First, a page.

There was a bit of concern among the local turtle patrols about the impacts Hurricane Michael had on the landscape.


Turtles, though one of the most mysterious of marine animals, are known to be a tad persnickety about where exactly to place their eggs come nesting season, so the damage to dunes from Michael was a worry.


Let us now lay those worries aside as dozens, maybe hundreds, of turtles laid thousands of eggs, according to the numbers tallied thus far.


Of course, a female loggerhead turtle, the most common nesting on local beaches, will nest three to seven times a season.


So the 198 nests on St. Joseph Peninsula or the 83 found within the area patrolled by the Indian Pass Sea Turtle Patrol do not reflect the total number of turtles that arrived on local beaches between May and the season’s close with November.


But they sure represent a pretty busy season.


“It was surprising to see the amount of nesting we did given the changes in the landscape and all that was going on on the beaches,” said Jessica Swindall with the Florida Coastal Conservancy, the non-profit arm of the St. Joseph Peninsula Turtle Patrol.


“It was fantastic on our stretch of beach, and was pretty good overall.”


The number of nests on the peninsula numbered 198, above last year’s (the year of Michael) 137.


Subtracting as one must do, 173 nests were evaluated; after hatching the clutch or nest is examined.


“So that is most likely 25 nests or so that were washed away or where we could not find the clutch,” Swindall said.


The number that stood out was the 65 percent hatch success on the peninsula; the percentage of eggs that hatch during a typical season is in the 50th percentile, Swindall added.


But each of the past two years the hatch success rate has been 65 percent.


“I would attribute that to the relocation of nests for the beach restoration,” Swindall said.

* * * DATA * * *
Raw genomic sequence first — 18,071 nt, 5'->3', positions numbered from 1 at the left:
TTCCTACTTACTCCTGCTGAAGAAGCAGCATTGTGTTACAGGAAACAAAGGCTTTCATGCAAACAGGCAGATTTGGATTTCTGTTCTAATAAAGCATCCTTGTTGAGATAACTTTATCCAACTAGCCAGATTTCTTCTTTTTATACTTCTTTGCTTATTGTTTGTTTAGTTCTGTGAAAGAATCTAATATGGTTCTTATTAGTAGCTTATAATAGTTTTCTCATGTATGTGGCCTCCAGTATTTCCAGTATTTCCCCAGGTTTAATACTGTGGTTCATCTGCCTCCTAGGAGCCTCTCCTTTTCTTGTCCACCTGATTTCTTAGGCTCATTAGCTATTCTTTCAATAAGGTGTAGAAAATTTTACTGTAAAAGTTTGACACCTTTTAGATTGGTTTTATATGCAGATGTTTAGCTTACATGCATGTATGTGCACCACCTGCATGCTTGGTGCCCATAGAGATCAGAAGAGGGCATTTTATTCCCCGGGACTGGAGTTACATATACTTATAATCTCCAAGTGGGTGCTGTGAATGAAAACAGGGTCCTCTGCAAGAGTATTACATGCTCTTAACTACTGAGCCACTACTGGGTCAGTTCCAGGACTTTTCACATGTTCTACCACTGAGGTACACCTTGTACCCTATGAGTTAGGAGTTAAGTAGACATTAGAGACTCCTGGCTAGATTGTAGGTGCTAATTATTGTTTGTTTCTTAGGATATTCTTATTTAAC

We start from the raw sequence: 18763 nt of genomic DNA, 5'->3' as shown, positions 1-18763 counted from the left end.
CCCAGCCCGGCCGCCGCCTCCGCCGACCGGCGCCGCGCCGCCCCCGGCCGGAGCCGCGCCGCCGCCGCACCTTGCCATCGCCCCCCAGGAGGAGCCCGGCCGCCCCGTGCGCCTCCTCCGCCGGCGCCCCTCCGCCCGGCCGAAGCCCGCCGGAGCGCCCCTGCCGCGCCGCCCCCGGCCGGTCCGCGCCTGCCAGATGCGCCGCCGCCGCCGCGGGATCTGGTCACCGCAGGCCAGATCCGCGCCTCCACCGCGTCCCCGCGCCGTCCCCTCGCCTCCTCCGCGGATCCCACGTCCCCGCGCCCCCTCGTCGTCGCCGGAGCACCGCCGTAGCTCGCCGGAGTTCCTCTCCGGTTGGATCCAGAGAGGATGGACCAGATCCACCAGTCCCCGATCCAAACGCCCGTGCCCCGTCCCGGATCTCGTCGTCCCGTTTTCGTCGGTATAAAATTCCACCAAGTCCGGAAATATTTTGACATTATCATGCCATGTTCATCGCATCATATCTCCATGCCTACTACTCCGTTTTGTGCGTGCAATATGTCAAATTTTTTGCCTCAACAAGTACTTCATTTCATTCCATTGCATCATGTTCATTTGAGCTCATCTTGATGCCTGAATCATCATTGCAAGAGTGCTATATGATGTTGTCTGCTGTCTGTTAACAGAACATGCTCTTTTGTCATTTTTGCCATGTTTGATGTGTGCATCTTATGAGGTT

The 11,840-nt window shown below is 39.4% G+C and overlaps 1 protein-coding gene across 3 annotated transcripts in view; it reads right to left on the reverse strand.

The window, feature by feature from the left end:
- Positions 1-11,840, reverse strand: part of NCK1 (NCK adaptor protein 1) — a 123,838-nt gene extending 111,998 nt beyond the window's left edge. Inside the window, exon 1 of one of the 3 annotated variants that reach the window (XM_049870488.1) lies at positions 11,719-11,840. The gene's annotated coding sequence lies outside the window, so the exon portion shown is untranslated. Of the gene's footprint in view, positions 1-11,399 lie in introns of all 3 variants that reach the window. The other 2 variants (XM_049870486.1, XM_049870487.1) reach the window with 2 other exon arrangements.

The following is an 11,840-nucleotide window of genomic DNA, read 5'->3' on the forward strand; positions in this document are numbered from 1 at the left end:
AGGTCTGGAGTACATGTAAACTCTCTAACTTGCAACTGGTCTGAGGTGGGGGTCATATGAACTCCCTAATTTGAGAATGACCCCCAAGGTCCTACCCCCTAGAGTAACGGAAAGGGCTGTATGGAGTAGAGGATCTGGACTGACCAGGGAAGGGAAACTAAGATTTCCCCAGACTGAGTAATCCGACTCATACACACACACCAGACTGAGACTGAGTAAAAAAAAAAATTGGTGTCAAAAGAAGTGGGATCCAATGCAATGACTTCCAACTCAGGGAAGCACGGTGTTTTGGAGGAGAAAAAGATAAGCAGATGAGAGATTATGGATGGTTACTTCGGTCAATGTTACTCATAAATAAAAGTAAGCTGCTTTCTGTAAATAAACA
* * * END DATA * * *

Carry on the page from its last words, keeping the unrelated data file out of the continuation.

In each of the past two years, expecting the start of a beach restoration project on the peninsula, turtle nests have been relocated from the southern end to north of Billy Joe Rish State Park.


Each of the past two years the number of nests relocated has totaled 76, helping to create something of a mini-hatchery.


The Indian Pass Turtle Patrol counted 83 nests this year, a banner year with four of those nests being green turtles.


“Indian Pass had a stellar year,” said Janna Rinehart of the Indian Pass Turtle Patrol.


Rinehart noted an unusual event which feeds into a theme for the season.


“We seldom see even one green sea turtle nest let alone four.”


Consider that two of those nests have yet to hatch, days after the season technically ended.


Or that the last nests on the peninsula were reported in early September, nearly a month after the season has switched from nesting to hatching.


Swindall said she found strange not so much the hatching end of the season but the nesting portion and the location of some of the nests.


“Where turtles were nesting was interesting especially on the southern end,” Swindall said, noting that the loss of dune caused changes in the lighting which may have impacted some turtles.


Further, the turtle season was aided by several years of education to visitors on turtles and their value in nature and how humans can get out of the way found traction, turtle patrol leaders said.


The Indian Pass group reported fewer obstructions and disorientation this year and more houses with turtle-friendly lighting.


More visitors, they added, were adhering to Leave No Trace.


What is most startling about all the numbers?


Just how long the odds are for those hatchlings from the moment they exit the nest.


This year, from the 198 nests on the peninsula beach or the 83 on Indian Pass, from the 9,888 eggs produced on the peninsula, just one out of 1,000 hatchlings will survive to adulthood.


“They have a tough life from the start,” Swindall said. “But that, the experts say, is the average.”